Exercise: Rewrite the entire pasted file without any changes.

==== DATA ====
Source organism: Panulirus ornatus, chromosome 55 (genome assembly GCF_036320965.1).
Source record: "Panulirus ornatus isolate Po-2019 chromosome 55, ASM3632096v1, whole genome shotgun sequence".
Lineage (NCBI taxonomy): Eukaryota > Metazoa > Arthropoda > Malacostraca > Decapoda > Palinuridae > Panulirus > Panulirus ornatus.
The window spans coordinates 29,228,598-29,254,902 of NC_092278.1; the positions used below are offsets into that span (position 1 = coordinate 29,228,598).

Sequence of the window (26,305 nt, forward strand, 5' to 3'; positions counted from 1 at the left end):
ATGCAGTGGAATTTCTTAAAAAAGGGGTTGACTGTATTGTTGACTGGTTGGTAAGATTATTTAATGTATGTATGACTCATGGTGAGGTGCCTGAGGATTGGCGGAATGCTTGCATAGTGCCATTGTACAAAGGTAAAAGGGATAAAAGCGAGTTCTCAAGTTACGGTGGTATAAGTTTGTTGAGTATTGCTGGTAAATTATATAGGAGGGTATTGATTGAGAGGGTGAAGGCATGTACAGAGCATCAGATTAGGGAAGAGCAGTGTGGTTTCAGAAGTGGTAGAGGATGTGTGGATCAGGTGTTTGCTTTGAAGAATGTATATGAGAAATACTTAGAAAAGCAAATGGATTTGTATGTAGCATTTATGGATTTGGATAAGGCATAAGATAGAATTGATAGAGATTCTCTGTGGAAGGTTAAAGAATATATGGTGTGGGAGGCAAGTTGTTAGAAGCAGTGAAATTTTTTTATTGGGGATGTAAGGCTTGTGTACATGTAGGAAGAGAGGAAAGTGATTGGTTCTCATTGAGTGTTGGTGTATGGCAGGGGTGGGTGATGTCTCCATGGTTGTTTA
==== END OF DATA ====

Source organism: Panulirus ornatus, chromosome 55 (genome assembly GCF_036320965.1).
Source record: "Panulirus ornatus isolate Po-2019 chromosome 55, ASM3632096v1, whole genome shotgun sequence".
Lineage (NCBI taxonomy): Eukaryota > Metazoa > Arthropoda > Malacostraca > Decapoda > Palinuridae > Panulirus > Panulirus ornatus.
The window spans coordinates 29,228,598-29,254,902 of NC_092278.1; the positions used below are offsets into that span (position 1 = coordinate 29,228,598).

Sequence of the window (26,305 nt, forward strand, 5' to 3'; positions counted from 1 at the left end):
ATGCAGTGGAATTTCTTAAAAAAGGGGTTGACTGTATTGTTGACTGGTTGGTAAGATTATTTAATGTATGTATGACTCATGGTGAGGTGCCTGAGGATTGGCGGAATGCTTGCATAGTGCCATTGTACAAAGGTAAAAGGGATAAAAGCGAGTTCTCAAGTTACGGTGGTATAAGTTTGTTGAGTATTGCTGGTAAATTATATAGGAGGGTATTGATTGAGAGGGTGAAGGCATGTACAGAGCATCAGATTAGGGAAGAGCAGTGTGGTTTCAGAAGTGGTAGAGGATGTGTGGATCAGGTGTTTGCTTTGAAGAATGTATATGAGAAATACTTAGAAAAGCAAATGGATTTGTATGTAGCATTTATGGATTTGGATAAGGCATAAGATAGAATTGATAGAGATTCTCTGTGGAAGGTTAAAGAATATATGGTGTGGGAGGCAAGTTGTTAGAAGCAGTGAAATTTTTTTATTGGGGATGTAAGGCTTGTGTACATGTAGGAAGAGAGGAAAGTGATTGGTTCTCATTGAGTGTTGGTGTATGGCAGGGGTGGGTGATGTCTCCATGGTTGTTTA